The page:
SUTTER KEELY. HE’S the guy you want at your party. He’ll get everyone dancing. He’ll get everyone in your parents’ pool. Okay, so he’s not exactly a shining academic star. He has no plans for college and will probably end up folding men’s shirts for a living. But there are plenty of ladies in town, and with the help of Dean Martin and Seagram’s V.O., life’s pretty fabuloso, actually.
Until the morning he wakes up on a random front lawn, and he meets Aimee. Aimee’s clueless. Aimee is a social disaster. Aimee needs help, and it’s up to the Sutterman to show Aimee a splendiferous time and then let her go
forth and prosper. But Aimee’s not like other girls, and before long he’s in way over his head. For the first time in his life, he has the power to make a difference in someone else’s life—or ruin it forever.
Frankie Landau-Banks at age 14:
Her father’s “Bunny Rabbit.”
A mildly geeky girl attending a highly competitive boarding school.
Frankie Landau-Banks at age 15:
A knockout figure.
A sharp tongue.
A chip on her shoulder.
And a gorgeous new senior boyfriend: the supremely goofy, word-obsessed Matthew Livingston.
No longer the kind of girl to take “no” for an answer.
Especially when “no” means she’s excluded from her boyfriend’s all-male secret society.
Not when her ex boyfriend shows up in the strangest of places.
Not when she knows she’s smarter than any of them.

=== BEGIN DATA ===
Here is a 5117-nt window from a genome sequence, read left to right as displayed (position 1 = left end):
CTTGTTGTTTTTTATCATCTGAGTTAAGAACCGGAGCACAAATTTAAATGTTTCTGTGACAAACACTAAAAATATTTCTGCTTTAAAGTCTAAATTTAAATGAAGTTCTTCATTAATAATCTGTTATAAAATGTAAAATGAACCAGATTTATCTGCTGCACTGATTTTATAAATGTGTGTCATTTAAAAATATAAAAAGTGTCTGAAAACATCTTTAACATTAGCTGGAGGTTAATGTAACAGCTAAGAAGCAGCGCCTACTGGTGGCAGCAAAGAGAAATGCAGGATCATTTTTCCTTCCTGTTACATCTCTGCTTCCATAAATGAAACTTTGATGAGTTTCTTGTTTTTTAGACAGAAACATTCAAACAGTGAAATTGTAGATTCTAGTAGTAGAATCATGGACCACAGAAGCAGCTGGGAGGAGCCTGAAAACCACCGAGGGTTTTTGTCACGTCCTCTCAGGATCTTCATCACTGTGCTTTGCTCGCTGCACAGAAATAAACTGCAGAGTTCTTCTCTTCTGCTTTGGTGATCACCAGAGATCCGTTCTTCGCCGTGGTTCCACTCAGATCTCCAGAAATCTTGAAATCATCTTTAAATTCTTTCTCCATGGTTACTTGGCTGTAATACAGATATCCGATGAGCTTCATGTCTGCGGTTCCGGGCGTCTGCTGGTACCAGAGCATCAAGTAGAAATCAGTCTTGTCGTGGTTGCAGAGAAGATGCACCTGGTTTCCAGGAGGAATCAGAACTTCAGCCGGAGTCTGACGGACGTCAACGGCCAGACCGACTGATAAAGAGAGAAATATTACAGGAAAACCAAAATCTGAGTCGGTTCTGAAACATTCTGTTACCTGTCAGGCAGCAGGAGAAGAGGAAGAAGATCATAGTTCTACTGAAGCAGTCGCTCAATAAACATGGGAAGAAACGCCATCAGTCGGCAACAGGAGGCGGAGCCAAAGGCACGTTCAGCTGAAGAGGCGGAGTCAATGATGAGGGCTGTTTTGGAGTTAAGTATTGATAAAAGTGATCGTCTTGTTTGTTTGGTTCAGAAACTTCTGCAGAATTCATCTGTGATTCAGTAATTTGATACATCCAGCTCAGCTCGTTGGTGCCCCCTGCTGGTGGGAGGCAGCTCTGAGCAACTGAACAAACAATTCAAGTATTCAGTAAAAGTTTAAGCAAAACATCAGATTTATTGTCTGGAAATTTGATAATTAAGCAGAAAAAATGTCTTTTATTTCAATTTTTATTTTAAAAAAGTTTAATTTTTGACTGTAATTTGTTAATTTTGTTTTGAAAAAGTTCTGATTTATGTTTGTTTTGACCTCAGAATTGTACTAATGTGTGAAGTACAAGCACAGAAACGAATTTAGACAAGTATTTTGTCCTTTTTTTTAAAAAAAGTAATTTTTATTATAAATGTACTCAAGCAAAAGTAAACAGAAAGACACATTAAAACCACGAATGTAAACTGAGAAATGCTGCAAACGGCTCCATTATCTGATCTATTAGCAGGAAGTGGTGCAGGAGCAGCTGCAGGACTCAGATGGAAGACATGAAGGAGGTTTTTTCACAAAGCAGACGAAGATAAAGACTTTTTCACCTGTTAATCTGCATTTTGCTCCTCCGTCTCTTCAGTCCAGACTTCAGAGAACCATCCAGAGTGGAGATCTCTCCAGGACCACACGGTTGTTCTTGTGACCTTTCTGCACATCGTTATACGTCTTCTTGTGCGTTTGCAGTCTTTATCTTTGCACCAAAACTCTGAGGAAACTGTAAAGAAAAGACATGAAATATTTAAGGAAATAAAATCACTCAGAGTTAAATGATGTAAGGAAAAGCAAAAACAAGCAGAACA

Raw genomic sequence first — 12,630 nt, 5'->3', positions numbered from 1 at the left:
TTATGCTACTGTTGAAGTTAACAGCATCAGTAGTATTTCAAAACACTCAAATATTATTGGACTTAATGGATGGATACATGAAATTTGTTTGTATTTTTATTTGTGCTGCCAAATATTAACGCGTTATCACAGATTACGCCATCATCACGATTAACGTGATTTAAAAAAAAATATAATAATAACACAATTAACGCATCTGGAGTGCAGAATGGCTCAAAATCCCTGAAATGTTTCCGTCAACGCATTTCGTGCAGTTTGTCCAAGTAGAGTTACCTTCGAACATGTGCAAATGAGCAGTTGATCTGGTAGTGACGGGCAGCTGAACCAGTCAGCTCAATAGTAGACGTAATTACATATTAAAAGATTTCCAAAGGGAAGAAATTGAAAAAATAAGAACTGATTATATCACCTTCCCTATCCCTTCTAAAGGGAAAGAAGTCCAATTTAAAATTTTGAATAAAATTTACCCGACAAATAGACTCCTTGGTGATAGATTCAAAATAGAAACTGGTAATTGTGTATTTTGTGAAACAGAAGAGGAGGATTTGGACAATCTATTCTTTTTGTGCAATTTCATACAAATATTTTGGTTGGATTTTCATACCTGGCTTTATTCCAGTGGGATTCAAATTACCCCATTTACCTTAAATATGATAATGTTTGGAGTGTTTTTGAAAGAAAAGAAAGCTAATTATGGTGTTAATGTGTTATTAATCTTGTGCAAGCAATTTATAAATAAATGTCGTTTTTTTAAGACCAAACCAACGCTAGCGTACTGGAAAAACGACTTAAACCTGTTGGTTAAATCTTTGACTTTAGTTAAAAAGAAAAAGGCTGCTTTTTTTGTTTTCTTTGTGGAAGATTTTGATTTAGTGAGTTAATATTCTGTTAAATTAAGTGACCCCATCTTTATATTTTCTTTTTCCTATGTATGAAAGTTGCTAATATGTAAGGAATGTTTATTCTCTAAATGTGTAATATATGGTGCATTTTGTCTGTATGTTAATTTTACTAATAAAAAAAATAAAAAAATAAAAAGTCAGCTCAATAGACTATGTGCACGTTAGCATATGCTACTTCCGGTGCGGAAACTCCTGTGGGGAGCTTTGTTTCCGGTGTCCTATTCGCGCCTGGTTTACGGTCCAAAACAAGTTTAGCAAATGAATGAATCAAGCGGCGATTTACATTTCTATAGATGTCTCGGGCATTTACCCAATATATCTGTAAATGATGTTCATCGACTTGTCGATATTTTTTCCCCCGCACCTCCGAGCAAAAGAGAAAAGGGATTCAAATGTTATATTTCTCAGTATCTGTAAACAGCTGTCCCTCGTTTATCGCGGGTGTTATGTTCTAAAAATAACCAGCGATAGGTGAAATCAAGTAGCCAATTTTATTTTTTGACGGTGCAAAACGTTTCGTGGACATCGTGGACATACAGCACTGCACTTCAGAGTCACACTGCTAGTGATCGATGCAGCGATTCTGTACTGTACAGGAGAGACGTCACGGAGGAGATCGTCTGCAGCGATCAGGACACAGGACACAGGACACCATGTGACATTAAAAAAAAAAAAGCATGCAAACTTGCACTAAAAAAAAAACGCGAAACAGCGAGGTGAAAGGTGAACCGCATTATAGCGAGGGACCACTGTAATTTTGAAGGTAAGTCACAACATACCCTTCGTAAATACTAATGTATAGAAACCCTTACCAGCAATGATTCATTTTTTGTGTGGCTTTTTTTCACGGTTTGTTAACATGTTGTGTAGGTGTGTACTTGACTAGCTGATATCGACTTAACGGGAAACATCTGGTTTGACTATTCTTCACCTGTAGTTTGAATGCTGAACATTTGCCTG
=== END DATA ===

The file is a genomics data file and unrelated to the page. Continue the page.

When she knows Matthew is lying to her.
And when there are so many, many pranks to be done.
Frankie Landau-Banks, at age 16:
Possibly a criminal mastermind.
This is the story of how she got that way.
A calico cat, about to have kittens, hears the lonely howl of a chained-up hound deep in the backwaters of the bayou. She dares to find him in the forest, and the hound dares to befriend this cat, this feline, this creature he is supposed to hate. They are an unlikely pair, about to become an unlikely family. Ranger urges the cat to hide underneath the porch, to raise her kittens there because Gar-Face, the man living inside the house, will surely use them as alligator bait should he find them. But they are safe in the Underneath…as long as they stay in the Underneath.
Kittens, however, are notoriously curious creatures. And one kitten’s one moment of curiosity sets off a chain of events that is astonishing, remarkable, and enormous in its meaning. For everyone who loves Sounder, Shiloh, and The Yearling, for everyone who loves the haunting beauty of writers such as Marjorie Kinnan Rawlings, Flannery O’Connor, and Carson McCullers, Kathi Appelt spins a harrowing yet keenly sweet tale about the power of love — and its opposite, hate — the fragility of happiness and the importance of making good on your promises.